Two questions please - anyone know the answer to the Beclazone question?


My hubby has had a cough for a couple of months and his chest xray is clear. His doctor has prescribed a nasal spray and a Beclazone 100 inhaler. I note the indication for the Beclazone is asthma and it is a preventer. DAvid has not been prescribed a reliever. Is that usual?

Secondly ( what a grotty family we are) my 15 month old grandson has been wheezy and chesty. Again his chest is clear - although he has had to have anitbiotics in the past. Now the little one has been prescribed salbutamol liquid, which is helping a lot. Does this mean that he has asthma, or could it be an allergy to something?

Thanks for all your help.


7 Replies

  • Hi Kathy

    Small children very commonly wheeze with viral infections but this doesn't mean they have asthma. Salbutamol is used for the same principle as with asthma - it opens up the airways. Salbutamol is usually given in the form of an inhaler but he syrup works in the same way although it was found to be less effective than inhalers, I didn't even think Salbutamol liquid was still around! I've been a paediatric respiratory nurse for 10 years and we stopped using it about 9 years ago. I have never since seen a child on it - what a blast from the past!


  • Hi Sarah

    Thanks for replying. Logan saw a paediatrician a few weeks ago as he has a slight heart murmur. His mum had also noticed him wheezing when he was crawling. Anyway, after lots of tests, the paed said he thought the murmur was just there when Logan was 'under the weather', but that he could hear the wheeze, so he prescribed an inhaler for him. It was very late in the afternoon, the baby was cranky and his mum needed to catch the bus, or wait an hour, so she never got the inhaler dispensed. Then, when he was chesty last week, she took him to the local gp who said that he thought it might be tricky using the inhaler and a mask, so he thought it would be worth trying the syrup, although, as you also know, it is not as effective as the inhaler. However, it seems to be helping a lot and he is a lot chirpier than he was. Fingers crossed that he can get by with this until he is a little older.


  • Sorry to bring this up again, but just wondered if it is usual to give Beclazone without any other inhaler.


  • Hi Kathy,

    I would say that it is unusual to be prescribed a preventer alone. If your GP suspects asthma and is following the British Thoracic Society guidelines, the first step would be to prescribe a reliever such as salbutamol. This would also act as a diagnostic test - improvement in symptoms or peak flow would suggest a diagnosis of asthma. Then if his symptoms were requiring the use of salbutamol several times a day, or the symptoms were not fully controlled, the treatment could be 'stepped up' to include a steroid inhaler such as beclomethasone.

    I'm also a bit concerned that your GP has apparently prescribed an inhaler for your husband without discussing the potential diagnosis of asthma - you say that you 'note the indication... is for asthma' rather than that the GP suspects asthma. Did the GP not discuss the potential diagnoses and aims of treatment with your husband? It sounds like there has been a bit of a communication failure - is there another GP at the practice that your husband could see, who could review the appropriateness of the treatment and perhaps share a little more of their thought processes with your husband?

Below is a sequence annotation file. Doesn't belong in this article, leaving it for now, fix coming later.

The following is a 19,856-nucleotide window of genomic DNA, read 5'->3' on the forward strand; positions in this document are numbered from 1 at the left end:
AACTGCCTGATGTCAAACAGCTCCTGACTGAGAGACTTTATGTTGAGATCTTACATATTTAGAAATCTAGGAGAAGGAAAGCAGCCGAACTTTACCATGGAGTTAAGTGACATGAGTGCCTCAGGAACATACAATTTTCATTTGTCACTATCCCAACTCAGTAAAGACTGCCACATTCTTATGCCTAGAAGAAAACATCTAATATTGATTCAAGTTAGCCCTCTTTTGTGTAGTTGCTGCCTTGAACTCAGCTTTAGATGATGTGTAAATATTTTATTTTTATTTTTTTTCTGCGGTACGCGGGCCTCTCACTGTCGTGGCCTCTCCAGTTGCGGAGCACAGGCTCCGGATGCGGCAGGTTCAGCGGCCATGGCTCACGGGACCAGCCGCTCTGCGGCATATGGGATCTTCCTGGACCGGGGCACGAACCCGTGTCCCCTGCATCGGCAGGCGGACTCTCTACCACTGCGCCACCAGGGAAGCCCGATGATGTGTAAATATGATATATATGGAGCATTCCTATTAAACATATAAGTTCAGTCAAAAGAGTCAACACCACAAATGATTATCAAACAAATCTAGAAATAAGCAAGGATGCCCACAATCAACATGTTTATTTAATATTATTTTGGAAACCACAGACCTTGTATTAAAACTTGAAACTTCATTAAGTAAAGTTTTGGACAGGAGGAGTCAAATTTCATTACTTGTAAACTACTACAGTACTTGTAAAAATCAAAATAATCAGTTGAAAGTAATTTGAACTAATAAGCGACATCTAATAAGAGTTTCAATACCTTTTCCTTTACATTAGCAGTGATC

Hope this helps and you get on alright,

    Em H

  • Hi Emily

    Thanks for your response. I was concerned about the way the inhaler had been given too. David has some allergies that bother him from time to time, so has had a nasal spray in the past. Having asthma myself, I knew that the way his medication was given was very different to how mine was.

    When David saw the doctor last week, it was about his 4th appointment with a cough - he had had two or three lots of antibiotics and his chest was definitely clear, as he had an xray. Anyway, the GP said there could be several reasons for the cough, but to try the inhaler and nasal spray.

    I am even more convinced it is asthma now, as it was frosty here this morning when he took the dog out and he came back coughing and spluttering. I know it is wrong, but I gave him one of my salbutamol inhalers to use, as I thought he was going to be sick. He used it (grudgingly as he does not like to use anything unless he is prescribed it) and the coughing stopped after a few minutes. I think you are right - he needs to speak with the GP again, or see someone different. By the way, David mentioned past chest problems to the GP and was given the flu injection, which is good.


  • Hi Kathy,

    I agree, it does sound suggestive. Do you have a peak flow meter? If not, you could ask your GP to prescribe one, or purchase one from your pharmacy. It might be an idea if your husband were to monitor his peak flow three times a day, and when he has symptoms, and then take the results along when he goes back to the doctor. It would speed things along a little, as I'm sure the doctor should be suggesting doing that anyway.

    Let us know how he gets on

    Em H

  • Thanks Emily

    I do have a peak flow meter so will get David to use it for a week or two. He is supposed to go back to GP in 6 weeks, but I think I will hurry him along ...


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